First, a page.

Sochi hosted the world's culinary elite

Is Russian cuisine the next gastronomical hit?

Is Russian cuisine the next gastronomical hit?

Courtesy of the organizers
IKRA, the international gastronomic festival, just closed in Sochi. From March 1-5, the best international and Russian chefs de cuisine worked together, held culinary classes and hosted exclusive dinners.

The fact that this prestigious event was held in Russia for the first time demonstrates that Russian cuisine is coming of age. Culinary experts from around the world were impressed by their Russian colleagues, especially delighted by their culinary experiments. 

Massimo Bottura, the festival's guest star, is the world's top chef de cuisine. His restaurant, Osteria Francescana, in Modena, Italy, ranks No. 1 in The World's 50 Best Restaurants and holds three Michelin stars.

Lately, I experienced very interesting flavors for the first time - the flavors of the Caucasus region. I was very impressed. These big dumplings and smoked eggplants with tomatoes that I put on the focaccia were very tasty. These are the flavors that you have to take to the wider world. It can be a very simple combination; it’s about emotion.

Vladimir Mukhin is chef de cuisine at White Rabbit, ranked No. 18 in The World's 50 Best Restaurants. He is also executive chef of the WRF restaurant holding, one of the leaders of the "new wave" of Russian chefs, and on the list of the world's best chefs.

Vladimir Mukhin / Source: Courtesy of the organizersVladimir Mukhin / Source: Courtesy of the organizers

When I'm touring or attending a gastronomic conference somewhere, I always bring our produce: Yalta onions, rye bread, Antonovka apples and Black Sea whelks. The things we have been used to since childhood arouses enormous interest abroad. Foreign chefs are willing to come here and get to know our local produce. I have apprentices from the most diverse corners of the world working for me in White Rabbit - from Australia to Southeast Asia. We have much to tell them and to show them.

Vladimir Mukhin / Source: Courtesy of the organizersVladimir Mukhin / Source: Courtesy of the organizers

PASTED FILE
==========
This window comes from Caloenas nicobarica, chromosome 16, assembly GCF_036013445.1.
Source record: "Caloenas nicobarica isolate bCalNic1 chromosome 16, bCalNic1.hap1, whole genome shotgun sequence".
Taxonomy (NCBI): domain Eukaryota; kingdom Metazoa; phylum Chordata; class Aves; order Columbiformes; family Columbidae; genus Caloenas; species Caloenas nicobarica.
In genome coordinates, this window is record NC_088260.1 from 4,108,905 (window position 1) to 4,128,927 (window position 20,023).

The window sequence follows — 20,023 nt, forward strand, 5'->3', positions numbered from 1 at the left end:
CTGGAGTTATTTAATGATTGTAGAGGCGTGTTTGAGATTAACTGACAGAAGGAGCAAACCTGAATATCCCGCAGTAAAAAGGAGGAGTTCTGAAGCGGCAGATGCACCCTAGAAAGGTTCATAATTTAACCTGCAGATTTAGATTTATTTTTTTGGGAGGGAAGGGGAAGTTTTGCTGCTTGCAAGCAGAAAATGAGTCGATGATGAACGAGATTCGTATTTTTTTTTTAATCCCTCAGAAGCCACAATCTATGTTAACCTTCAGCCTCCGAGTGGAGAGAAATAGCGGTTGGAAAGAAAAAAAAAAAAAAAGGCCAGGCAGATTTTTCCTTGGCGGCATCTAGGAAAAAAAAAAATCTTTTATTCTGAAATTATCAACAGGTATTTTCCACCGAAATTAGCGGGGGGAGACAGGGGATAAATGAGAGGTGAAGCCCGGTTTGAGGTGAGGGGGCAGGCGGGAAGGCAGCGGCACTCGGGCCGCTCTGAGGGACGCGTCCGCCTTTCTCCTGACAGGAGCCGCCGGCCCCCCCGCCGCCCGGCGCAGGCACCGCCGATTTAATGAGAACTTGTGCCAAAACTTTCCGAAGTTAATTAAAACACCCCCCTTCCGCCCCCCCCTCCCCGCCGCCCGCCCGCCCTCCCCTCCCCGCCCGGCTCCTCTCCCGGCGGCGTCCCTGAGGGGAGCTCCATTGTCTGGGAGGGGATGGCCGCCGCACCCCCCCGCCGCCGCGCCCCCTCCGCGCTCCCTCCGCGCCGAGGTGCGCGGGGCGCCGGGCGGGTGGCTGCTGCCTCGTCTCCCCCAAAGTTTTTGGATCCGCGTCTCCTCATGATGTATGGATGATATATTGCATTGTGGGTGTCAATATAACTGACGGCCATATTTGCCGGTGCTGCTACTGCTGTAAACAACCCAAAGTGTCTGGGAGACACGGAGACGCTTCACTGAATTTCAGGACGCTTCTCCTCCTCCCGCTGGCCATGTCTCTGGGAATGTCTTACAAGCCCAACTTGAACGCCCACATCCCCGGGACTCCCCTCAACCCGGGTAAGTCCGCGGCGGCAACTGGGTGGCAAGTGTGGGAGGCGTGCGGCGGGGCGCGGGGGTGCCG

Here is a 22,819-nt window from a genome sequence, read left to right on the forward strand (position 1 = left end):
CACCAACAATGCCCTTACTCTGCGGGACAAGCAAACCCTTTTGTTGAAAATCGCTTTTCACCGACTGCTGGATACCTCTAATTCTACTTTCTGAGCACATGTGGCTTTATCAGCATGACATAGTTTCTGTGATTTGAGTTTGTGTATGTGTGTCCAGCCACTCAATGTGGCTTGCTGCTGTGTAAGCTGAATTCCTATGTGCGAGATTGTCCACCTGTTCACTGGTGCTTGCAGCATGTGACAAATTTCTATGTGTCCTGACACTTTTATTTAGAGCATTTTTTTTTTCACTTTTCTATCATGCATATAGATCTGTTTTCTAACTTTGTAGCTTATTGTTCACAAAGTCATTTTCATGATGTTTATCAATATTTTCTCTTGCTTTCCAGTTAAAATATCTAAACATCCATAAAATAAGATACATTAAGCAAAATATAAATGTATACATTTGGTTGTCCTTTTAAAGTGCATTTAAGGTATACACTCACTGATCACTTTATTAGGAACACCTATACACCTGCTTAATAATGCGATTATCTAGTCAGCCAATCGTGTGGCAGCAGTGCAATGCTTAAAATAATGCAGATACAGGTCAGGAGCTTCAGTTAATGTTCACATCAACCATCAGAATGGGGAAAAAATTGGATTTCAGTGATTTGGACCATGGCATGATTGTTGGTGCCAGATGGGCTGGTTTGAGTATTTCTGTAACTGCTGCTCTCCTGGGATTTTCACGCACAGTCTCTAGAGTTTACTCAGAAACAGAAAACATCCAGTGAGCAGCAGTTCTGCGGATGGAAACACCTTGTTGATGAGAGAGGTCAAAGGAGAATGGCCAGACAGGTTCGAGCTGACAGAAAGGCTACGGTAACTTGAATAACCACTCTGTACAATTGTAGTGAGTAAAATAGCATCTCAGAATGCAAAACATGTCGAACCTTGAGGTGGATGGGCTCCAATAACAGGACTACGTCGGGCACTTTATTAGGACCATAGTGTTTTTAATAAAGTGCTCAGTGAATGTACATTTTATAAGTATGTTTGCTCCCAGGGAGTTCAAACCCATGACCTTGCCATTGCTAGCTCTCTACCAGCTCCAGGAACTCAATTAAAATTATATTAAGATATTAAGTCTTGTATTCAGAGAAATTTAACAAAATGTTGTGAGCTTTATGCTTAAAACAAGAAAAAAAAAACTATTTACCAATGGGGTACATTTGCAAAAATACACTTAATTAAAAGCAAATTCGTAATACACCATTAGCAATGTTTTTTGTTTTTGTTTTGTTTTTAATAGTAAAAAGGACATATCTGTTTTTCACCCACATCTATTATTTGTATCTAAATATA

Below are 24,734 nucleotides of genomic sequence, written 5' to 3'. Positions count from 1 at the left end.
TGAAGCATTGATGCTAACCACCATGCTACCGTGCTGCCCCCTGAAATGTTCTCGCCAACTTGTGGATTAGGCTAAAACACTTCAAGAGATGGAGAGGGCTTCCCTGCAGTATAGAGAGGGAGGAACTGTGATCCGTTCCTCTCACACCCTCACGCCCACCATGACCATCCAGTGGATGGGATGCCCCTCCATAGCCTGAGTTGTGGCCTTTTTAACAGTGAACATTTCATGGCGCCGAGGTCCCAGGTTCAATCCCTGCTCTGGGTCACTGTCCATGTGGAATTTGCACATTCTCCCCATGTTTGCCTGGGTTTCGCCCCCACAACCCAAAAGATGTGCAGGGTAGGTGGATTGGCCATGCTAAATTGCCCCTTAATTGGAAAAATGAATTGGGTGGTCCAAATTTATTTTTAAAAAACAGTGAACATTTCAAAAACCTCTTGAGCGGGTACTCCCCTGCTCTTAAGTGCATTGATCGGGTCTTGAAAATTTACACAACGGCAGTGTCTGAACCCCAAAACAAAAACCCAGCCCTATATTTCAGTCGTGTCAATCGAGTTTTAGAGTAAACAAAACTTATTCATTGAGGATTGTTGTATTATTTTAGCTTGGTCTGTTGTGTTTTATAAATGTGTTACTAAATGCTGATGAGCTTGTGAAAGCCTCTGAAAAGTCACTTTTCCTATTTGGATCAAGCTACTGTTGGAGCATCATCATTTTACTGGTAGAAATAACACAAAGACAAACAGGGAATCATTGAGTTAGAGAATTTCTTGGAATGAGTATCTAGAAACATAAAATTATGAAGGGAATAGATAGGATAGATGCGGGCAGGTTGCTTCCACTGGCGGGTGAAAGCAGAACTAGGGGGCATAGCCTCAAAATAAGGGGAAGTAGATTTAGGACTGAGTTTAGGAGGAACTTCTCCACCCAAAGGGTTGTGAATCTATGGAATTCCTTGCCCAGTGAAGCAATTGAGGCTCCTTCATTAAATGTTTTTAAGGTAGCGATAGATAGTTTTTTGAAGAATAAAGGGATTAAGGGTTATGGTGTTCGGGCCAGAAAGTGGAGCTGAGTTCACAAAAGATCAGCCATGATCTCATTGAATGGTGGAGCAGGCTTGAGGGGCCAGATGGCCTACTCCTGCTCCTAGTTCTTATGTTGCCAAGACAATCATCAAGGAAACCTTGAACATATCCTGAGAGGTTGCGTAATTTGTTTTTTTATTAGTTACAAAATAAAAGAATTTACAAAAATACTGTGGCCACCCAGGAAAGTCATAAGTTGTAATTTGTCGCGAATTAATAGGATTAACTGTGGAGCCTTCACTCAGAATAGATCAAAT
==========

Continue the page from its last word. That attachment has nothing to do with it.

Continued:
Where to sample authentic Russian dishes

Restaurants serving Russian dishes such as Olivier salad, blinis and borsch are very popular abroad today. Our favorite foods have successfully established themselves in the European context. Nevertheless, some items are a real eye-opener.

In London, Stockholm and New York you can try sea delicacies at the Burger & Lobster chain, at very reasonable prices. You'll find it hard to find a free table there, and the menu, as the name suggests, features two main dishes.

At the Dellos patisseries in Paris, it's worth ordering the brilliant pastries made using buckwheat flour with kvas, the caramel tart with rye liqueur, and cheesecake with Russian white cheese. Discerning French customers have really taken to these unusual flavors.

The Pasternak, where blinis, sweet stuffed dumplings and traditional Russian zakuski are on the menu, has opened in the very center of Berlin. The owners said they were inspired by the Dr. Zhivago restaurant in Moscow that serves dishes made according to old recipes.

Vladimir Mukhin

We’ve managed to preserve the ancient traditions of Russian cuisine. Most are from old texts, starting with the Domostroi, the mid-16th century manual of household management, and ending with the vast body of culinary works dating to the turn of the 18th/19th centuries. Some have no counterparts in the traditions of other countries. For instance, slow cooking at low temperatures, which has become fashionable recently, is none other than our traditional lengthy, steady cooking in a Russian stove.

Massimo Bottura

Massimo Bottura / Source: Courtesy of the organizersMassimo Bottura / Source: Courtesy of the organizers

If you want people to travel to Russia for gastronomy you shouldn’t adapt your cuisine. It’s very important to know who you are and where you come from. When you travel you develop new techniques that can then be applied to the flavors from where you were born. That’s genuine gastronomic tourism. Don’t lose those incredible things that you have. You have amazing ingredients.

If using any of Russia Beyond's content, partly or in full, always provide an active hyperlink to the original material.

Read more

This website uses cookies. Click here to find out more.

Accept cookies